Israel’s Gaza departure stirs old memories

ISRAEL’S PULLOUT FROM the Gaza Strip on Monday stirred memories on both sides of the day Israel pushed into the Egyptian-administered territory 38 years ago.
Mohammad Ahmad Ashour was a 23-year-old Palestinian soldier serving in the Egyptian army in Gaza City when war broke out on June 5, 1967.

“A day before the invasion, planes dropped leaflets reading: O soldier we are more qualified and better armed than you, drop your weapons and go back to your family,” Ashour, now 61, said in the Gaza town of Khan Younis, where he makes knives.

“I was inside my position when the Israeli tanks entered Gaza from the border with Israel,” he said.

“It was the second time I saw the Israelis after [the 1956 Sinai Campaign] but this time it was different —we were tricked by the Israelis, who came on tanks flying Iraqi and Syrian flags.

“We… planted bombs. Two tanks were destroyed and two others remained. The Israelis never stopped and there was almost no resistance from our side and the side of the Egyptians,” Ashour said.

“I remember… a gunship started to shell Gaza City. We had no tanks with which to respond. We had only Kalashnikov [assault rifles], one malfunctioning RPG [rocket-propelled grenade] and one heavy machinegun. But the Israelis killed the machinegunner immediately.” Retreating to Khan Younis with his brother and a cousin, Ashour could not get into his house for eight days because Israeli troops had commandeered its rooftop.

After they left, he was able to spend only three days at home before the Israeli army ordered all men between the ages of 16 and 50 to gather at the town’s main cinema.

“My father woke me up and asked me to comply because they threatened to kill whoever was found at home,” Ashour said.

“They had prepared 17 buses and they expelled us to Egypt, which first rejected to let us into its territory and threatened to shoot us dead but eventually allowed us in because the Israelis refused to let us return to Gaza.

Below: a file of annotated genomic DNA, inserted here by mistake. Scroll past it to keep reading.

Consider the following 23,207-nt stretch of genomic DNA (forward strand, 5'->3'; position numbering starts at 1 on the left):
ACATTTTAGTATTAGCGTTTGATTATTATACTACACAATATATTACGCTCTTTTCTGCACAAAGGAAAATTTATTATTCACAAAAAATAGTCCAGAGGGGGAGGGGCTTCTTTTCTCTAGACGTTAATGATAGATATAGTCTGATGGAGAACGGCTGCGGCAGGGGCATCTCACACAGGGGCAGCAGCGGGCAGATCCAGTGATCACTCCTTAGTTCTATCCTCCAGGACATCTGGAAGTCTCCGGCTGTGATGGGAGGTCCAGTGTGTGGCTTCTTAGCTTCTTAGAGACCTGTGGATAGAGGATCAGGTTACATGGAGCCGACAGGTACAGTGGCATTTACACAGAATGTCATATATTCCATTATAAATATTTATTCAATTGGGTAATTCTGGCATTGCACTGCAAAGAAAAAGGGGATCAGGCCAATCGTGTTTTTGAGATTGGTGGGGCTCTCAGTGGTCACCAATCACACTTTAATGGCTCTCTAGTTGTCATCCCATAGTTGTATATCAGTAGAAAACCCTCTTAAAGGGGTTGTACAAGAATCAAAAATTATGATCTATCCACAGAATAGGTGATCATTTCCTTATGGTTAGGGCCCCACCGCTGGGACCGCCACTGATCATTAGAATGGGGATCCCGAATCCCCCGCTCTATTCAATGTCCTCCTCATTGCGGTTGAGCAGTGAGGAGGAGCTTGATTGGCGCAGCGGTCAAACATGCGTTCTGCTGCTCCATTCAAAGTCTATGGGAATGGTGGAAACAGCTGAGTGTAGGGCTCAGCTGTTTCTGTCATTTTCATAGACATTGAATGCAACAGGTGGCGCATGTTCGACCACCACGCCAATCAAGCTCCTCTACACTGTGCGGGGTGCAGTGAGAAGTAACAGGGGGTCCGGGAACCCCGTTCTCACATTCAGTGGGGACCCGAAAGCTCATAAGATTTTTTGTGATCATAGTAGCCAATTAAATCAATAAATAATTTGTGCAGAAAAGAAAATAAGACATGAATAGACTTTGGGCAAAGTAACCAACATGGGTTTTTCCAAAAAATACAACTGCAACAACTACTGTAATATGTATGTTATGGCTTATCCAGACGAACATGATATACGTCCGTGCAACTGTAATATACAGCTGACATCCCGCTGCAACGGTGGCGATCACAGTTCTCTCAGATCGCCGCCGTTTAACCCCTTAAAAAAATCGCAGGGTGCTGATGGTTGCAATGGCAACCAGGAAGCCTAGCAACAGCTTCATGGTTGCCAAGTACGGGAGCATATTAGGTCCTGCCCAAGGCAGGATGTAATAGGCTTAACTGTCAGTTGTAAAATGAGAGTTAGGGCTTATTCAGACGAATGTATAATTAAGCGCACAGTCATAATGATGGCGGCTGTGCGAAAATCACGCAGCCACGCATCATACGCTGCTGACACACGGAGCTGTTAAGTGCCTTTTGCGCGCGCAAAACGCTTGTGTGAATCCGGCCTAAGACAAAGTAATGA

“I stayed in Egypt away from my wife and family for three years and then I returned after my wife got approval for a family reunification through the Red Cross. I came back to Gaza and started the business I am doing.

“This is my story with the occupation,” he said.

No plan to take Gaza

Retired Major-General Yeshayahu Gavish, who headed the Israeli army’s southern command during the 1967 Middle East war, said the military was originally ordered not to enter Gaza as part of an assault on Egyptian forces in the Sinai peninsula.

“We had received a directive from [Defence] Minister [Moshe] Dayan that there was no need to go into Gaza. However, we prepared special forces to be at the ready in case they were needed,” Gavish told Reuters.

“Two hours after we began our assault on the Sinai Peninsula, we began to receive heavy tank and artillery fire all along the Gaza border from the two Egyptian divisions. At that stage, I gave the order to go in so we could secure the territory and continue our assault on Sinai.

“After very heavy clashes, our forces managed to take control. Our goal was not to conquer territory, but to secure the area to keep it quiet,” Gavish said, noting Israeli political leaders subsequently decided otherwise.

Gavish said it took 38 years, but Israelis finally realised “we have no place there” and it was pointless to devote huge numbers of soldiers to protect the 8,500 Jewish settlers living in territory home to 1.4 million Palestinians.

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